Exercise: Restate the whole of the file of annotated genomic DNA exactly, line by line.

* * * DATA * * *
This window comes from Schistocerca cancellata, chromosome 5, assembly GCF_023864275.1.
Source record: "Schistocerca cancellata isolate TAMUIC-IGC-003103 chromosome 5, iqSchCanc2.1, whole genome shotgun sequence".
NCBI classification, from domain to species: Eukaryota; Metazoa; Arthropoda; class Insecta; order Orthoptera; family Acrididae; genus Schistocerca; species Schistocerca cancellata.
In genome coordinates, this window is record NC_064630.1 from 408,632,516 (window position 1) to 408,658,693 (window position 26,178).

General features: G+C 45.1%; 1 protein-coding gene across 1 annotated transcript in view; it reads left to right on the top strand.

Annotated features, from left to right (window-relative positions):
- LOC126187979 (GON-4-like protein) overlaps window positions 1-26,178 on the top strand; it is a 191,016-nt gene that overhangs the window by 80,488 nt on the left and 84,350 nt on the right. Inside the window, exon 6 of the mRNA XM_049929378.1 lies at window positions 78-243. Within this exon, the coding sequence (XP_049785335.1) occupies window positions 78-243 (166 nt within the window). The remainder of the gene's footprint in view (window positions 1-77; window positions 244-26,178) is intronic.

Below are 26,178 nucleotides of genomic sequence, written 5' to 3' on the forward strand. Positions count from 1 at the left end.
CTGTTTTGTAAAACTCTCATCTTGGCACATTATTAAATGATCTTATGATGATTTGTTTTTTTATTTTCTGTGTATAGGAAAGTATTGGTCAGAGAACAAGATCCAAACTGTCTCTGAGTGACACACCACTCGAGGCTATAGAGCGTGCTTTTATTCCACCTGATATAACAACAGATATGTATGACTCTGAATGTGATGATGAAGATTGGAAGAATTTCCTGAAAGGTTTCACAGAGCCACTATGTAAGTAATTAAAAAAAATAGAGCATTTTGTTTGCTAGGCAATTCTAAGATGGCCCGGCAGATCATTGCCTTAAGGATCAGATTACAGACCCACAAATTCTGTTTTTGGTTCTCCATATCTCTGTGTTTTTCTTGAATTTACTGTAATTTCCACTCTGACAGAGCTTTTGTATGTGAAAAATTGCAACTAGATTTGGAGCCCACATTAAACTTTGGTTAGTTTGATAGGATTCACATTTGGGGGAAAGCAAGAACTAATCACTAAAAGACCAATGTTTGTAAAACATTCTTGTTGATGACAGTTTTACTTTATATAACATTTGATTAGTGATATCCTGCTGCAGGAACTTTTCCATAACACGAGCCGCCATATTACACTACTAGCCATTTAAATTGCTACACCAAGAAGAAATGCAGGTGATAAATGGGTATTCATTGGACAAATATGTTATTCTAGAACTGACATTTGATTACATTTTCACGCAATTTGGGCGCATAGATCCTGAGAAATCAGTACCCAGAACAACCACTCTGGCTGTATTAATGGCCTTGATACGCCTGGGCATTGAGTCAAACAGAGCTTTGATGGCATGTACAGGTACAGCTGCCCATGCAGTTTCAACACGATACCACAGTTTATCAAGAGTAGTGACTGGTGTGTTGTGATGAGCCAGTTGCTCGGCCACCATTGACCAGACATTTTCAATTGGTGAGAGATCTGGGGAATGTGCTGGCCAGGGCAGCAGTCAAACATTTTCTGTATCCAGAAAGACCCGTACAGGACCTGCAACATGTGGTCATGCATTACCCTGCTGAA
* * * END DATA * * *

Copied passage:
This window comes from Schistocerca cancellata, chromosome 5, assembly GCF_023864275.1.
Source record: "Schistocerca cancellata isolate TAMUIC-IGC-003103 chromosome 5, iqSchCanc2.1, whole genome shotgun sequence".
NCBI classification, from domain to species: Eukaryota; Metazoa; Arthropoda; class Insecta; order Orthoptera; family Acrididae; genus Schistocerca; species Schistocerca cancellata.
In genome coordinates, this window is record NC_064630.1 from 408,632,516 (window position 1) to 408,658,693 (window position 26,178).

General features: G+C 45.1%; 1 protein-coding gene across 1 annotated transcript in view; it reads left to right on the top strand.

Annotated features, from left to right (window-relative positions):
- LOC126187979 (GON-4-like protein) overlaps window positions 1-26,178 on the top strand; it is a 191,016-nt gene that overhangs the window by 80,488 nt on the left and 84,350 nt on the right. Inside the window, exon 6 of the mRNA XM_049929378.1 lies at window positions 78-243. Within this exon, the coding sequence (XP_049785335.1) occupies window positions 78-243 (166 nt within the window). The remainder of the gene's footprint in view (window positions 1-77; window positions 244-26,178) is intronic.

Below are 26,178 nucleotides of genomic sequence, written 5' to 3' on the forward strand. Positions count from 1 at the left end.
CTGTTTTGTAAAACTCTCATCTTGGCACATTATTAAATGATCTTATGATGATTTGTTTTTTTATTTTCTGTGTATAGGAAAGTATTGGTCAGAGAACAAGATCCAAACTGTCTCTGAGTGACACACCACTCGAGGCTATAGAGCGTGCTTTTATTCCACCTGATATAACAACAGATATGTATGACTCTGAATGTGATGATGAAGATTGGAAGAATTTCCTGAAAGGTTTCACAGAGCCACTATGTAAGTAATTAAAAAAAATAGAGCATTTTGTTTGCTAGGCAATTCTAAGATGGCCCGGCAGATCATTGCCTTAAGGATCAGATTACAGACCCACAAATTCTGTTTTTGGTTCTCCATATCTCTGTGTTTTTCTTGAATTTACTGTAATTTCCACTCTGACAGAGCTTTTGTATGTGAAAAATTGCAACTAGATTTGGAGCCCACATTAAACTTTGGTTAGTTTGATAGGATTCACATTTGGGGGAAAGCAAGAACTAATCACTAAAAGACCAATGTTTGTAAAACATTCTTGTTGATGACAGTTTTACTTTATATAACATTTGATTAGTGATATCCTGCTGCAGGAACTTTTCCATAACACGAGCCGCCATATTACACTACTAGCCATTTAAATTGCTACACCAAGAAGAAATGCAGGTGATAAATGGGTATTCATTGGACAAATATGTTATTCTAGAACTGACATTTGATTACATTTTCACGCAATTTGGGCGCATAGATCCTGAGAAATCAGTACCCAGAACAACCACTCTGGCTGTATTAATGGCCTTGATACGCCTGGGCATTGAGTCAAACAGAGCTTTGATGGCATGTACAGGTACAGCTGCCCATGCAGTTTCAACACGATACCACAGTTTATCAAGAGTAGTGACTGGTGTGTTGTGATGAGCCAGTTGCTCGGCCACCATTGACCAGACATTTTCAATTGGTGAGAGATCTGGGGAATGTGCTGGCCAGGGCAGCAGTCAAACATTTTCTGTATCCAGAAAGACCCGTACAGGACCTGCAACATGTGGTCATGCATTACCCTGCTGAA